In the dynamic and ever-changing landscape of cybersecurity attacks, organisations need to stay informed and proactive in protecting themselves from threats. Data from the evidence of cyber breaches, such as Indicators of Compromise (IOCs), controls, emerging contexts and security protection mechanisms, is called Threat Intelligence.
By incorporating this knowledge into their security systems, organisations can mitigate against current and future threats before breaches impact them. In addition, threat intelligence has decision-making benefits that go beyond advice merely aimed at cybersecurity teams. A threat intelligence platform provides critical data about threat actors to all levels of the organisation.
From a tactical perspective, technical data such as the latest malware signatures, network exploits and new vulnerabilities are available to security teams. This is invaluable for network defences, such as in further securing zero-trust networks and assisting with root cause analysis in incident response.
On the operational level, incident response teams, patching teams and product and security teams can ingest data based on the severity of the threat and specific risks from certain threat actors in the journey towards building cyber resilience.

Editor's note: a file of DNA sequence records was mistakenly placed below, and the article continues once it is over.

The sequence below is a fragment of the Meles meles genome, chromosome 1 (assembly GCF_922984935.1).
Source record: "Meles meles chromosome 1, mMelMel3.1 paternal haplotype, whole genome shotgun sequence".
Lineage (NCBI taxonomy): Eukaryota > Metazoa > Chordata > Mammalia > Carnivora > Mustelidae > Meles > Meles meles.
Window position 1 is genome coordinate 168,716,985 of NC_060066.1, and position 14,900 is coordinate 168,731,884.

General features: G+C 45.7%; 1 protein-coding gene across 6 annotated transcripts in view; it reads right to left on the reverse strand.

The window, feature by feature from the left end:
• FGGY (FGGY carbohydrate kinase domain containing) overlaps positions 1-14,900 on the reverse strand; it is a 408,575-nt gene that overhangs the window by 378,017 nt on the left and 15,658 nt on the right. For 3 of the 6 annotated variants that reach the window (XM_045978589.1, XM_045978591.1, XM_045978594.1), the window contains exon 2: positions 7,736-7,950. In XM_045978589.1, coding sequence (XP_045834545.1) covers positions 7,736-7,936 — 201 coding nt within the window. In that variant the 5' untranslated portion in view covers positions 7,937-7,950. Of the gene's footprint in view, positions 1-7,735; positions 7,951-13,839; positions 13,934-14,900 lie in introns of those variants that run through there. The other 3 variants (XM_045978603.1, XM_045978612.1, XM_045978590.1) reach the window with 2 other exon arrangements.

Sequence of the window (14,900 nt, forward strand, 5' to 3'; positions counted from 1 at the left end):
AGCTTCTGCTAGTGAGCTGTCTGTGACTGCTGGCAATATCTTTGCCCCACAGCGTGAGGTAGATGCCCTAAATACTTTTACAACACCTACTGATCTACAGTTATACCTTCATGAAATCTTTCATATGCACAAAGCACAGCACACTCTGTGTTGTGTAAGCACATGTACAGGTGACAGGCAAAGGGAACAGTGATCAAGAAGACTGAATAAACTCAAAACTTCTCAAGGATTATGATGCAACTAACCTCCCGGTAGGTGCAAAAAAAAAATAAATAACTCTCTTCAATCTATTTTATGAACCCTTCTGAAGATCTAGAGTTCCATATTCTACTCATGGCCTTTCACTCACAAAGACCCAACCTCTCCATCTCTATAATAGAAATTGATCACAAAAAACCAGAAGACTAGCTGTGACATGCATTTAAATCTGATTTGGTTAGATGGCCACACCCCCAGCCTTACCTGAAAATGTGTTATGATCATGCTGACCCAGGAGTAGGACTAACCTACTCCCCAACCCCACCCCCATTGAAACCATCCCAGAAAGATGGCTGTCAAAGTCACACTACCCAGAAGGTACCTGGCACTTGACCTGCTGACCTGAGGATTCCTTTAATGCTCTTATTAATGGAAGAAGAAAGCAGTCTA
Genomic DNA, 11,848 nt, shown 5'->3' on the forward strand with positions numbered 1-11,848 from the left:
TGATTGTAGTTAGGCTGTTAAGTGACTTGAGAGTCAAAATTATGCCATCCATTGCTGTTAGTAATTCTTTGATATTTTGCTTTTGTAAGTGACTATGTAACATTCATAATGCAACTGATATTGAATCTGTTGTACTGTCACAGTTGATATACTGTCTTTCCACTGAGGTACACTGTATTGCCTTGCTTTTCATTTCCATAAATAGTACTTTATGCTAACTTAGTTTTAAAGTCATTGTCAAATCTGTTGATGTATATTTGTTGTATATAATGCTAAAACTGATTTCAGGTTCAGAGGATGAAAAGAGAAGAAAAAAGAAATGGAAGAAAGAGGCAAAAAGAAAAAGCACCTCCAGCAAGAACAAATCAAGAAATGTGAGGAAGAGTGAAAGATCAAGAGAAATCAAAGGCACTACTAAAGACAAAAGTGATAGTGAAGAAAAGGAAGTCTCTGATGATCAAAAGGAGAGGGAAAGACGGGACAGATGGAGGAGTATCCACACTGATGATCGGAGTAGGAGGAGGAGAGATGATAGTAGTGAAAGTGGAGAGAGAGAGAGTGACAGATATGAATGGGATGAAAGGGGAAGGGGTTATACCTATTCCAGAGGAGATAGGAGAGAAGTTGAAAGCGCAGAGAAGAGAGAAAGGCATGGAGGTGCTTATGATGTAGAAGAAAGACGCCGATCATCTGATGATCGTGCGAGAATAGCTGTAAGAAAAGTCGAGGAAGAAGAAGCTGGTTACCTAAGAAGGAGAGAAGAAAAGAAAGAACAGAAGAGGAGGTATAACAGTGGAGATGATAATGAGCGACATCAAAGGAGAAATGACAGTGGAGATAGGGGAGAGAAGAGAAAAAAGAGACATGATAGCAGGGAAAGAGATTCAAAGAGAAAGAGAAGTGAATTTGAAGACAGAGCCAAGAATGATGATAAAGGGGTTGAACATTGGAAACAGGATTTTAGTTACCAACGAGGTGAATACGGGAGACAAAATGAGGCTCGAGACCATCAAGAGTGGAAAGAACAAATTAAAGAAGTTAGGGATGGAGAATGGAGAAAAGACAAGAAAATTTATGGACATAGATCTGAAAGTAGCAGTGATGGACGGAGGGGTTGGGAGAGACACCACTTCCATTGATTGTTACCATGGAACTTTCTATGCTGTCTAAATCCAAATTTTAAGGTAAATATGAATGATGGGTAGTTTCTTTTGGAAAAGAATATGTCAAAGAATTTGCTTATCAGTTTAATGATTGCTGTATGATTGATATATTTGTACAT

Threat intelligence is also vital to strategic decision-making at the executive level. Some businesses are more susceptible to certain threat actors, such as Advanced Persistent Threats (APTs). Senior management can assess high-level threats at a glance and prioritise security strategies based on this data.
Even if the organisation uses Managed Security solutions to monitor and respond to cyber incidents, it is worth remembering that cyber risk ultimately lies with the organisation itself. Having a Threat Intelligence platform provides a proactive way to address cyber risk before the worst happens.
What is Threat Monitoring?
The continuous process of hunting threats, processing, analysing, and incorporating threat intelligence into security systems such as SIEMs, Intrusion Detection Systems (IDS), and other network monitoring tools, in a way that threats can be addressed in real-time is called Threat Monitoring. This process primarily falls within the tactical and operational phases of building a resilient organisation. Several platforms offer threat monitoring and include threat intelligence in end-to-end service.